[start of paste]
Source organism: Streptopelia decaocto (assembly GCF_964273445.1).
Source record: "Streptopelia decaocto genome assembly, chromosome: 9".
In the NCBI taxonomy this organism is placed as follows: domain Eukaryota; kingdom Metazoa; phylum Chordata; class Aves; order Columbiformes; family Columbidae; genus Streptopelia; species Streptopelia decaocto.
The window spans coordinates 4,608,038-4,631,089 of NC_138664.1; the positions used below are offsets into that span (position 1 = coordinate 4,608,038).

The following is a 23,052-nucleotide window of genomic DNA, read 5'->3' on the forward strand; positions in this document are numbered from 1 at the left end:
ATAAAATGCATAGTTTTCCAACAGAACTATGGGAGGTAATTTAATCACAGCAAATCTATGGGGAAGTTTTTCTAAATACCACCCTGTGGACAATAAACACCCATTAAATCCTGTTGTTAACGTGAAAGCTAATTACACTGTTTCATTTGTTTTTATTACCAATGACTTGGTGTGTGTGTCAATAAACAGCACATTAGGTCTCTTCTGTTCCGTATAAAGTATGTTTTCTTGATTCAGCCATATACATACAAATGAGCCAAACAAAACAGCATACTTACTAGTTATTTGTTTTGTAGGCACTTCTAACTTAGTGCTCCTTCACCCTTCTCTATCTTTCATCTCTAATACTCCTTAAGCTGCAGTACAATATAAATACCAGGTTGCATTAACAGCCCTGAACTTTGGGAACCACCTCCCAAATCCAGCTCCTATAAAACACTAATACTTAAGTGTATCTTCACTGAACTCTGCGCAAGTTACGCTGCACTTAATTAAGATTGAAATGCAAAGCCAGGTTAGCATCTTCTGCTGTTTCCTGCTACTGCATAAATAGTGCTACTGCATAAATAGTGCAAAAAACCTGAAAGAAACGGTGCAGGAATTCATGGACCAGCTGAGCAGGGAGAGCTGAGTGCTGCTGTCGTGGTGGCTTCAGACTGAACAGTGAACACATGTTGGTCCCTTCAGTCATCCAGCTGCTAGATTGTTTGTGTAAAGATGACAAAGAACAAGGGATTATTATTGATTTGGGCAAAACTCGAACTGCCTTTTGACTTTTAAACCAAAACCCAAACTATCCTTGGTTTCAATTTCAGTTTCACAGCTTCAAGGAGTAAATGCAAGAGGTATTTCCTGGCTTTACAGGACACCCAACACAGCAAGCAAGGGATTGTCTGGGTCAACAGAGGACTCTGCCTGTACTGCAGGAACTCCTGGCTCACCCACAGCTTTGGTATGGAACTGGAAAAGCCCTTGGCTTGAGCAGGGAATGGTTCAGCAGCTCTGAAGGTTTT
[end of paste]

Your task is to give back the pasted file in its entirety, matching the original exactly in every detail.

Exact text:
Source organism: Streptopelia decaocto (assembly GCF_964273445.1).
Source record: "Streptopelia decaocto genome assembly, chromosome: 9".
In the NCBI taxonomy this organism is placed as follows: domain Eukaryota; kingdom Metazoa; phylum Chordata; class Aves; order Columbiformes; family Columbidae; genus Streptopelia; species Streptopelia decaocto.
The window spans coordinates 4,608,038-4,631,089 of NC_138664.1; the positions used below are offsets into that span (position 1 = coordinate 4,608,038).

The following is a 23,052-nucleotide window of genomic DNA, read 5'->3' on the forward strand; positions in this document are numbered from 1 at the left end:
ATAAAATGCATAGTTTTCCAACAGAACTATGGGAGGTAATTTAATCACAGCAAATCTATGGGGAAGTTTTTCTAAATACCACCCTGTGGACAATAAACACCCATTAAATCCTGTTGTTAACGTGAAAGCTAATTACACTGTTTCATTTGTTTTTATTACCAATGACTTGGTGTGTGTGTCAATAAACAGCACATTAGGTCTCTTCTGTTCCGTATAAAGTATGTTTTCTTGATTCAGCCATATACATACAAATGAGCCAAACAAAACAGCATACTTACTAGTTATTTGTTTTGTAGGCACTTCTAACTTAGTGCTCCTTCACCCTTCTCTATCTTTCATCTCTAATACTCCTTAAGCTGCAGTACAATATAAATACCAGGTTGCATTAACAGCCCTGAACTTTGGGAACCACCTCCCAAATCCAGCTCCTATAAAACACTAATACTTAAGTGTATCTTCACTGAACTCTGCGCAAGTTACGCTGCACTTAATTAAGATTGAAATGCAAAGCCAGGTTAGCATCTTCTGCTGTTTCCTGCTACTGCATAAATAGTGCTACTGCATAAATAGTGCAAAAAACCTGAAAGAAACGGTGCAGGAATTCATGGACCAGCTGAGCAGGGAGAGCTGAGTGCTGCTGTCGTGGTGGCTTCAGACTGAACAGTGAACACATGTTGGTCCCTTCAGTCATCCAGCTGCTAGATTGTTTGTGTAAAGATGACAAAGAACAAGGGATTATTATTGATTTGGGCAAAACTCGAACTGCCTTTTGACTTTTAAACCAAAACCCAAACTATCCTTGGTTTCAATTTCAGTTTCACAGCTTCAAGGAGTAAATGCAAGAGGTATTTCCTGGCTTTACAGGACACCCAACACAGCAAGCAAGGGATTGTCTGGGTCAACAGAGGACTCTGCCTGTACTGCAGGAACTCCTGGCTCACCCACAGCTTTGGTATGGAACTGGAAAAGCCCTTGGCTTGAGCAGGGAATGGTTCAGCAGCTCTGAAGGTTTT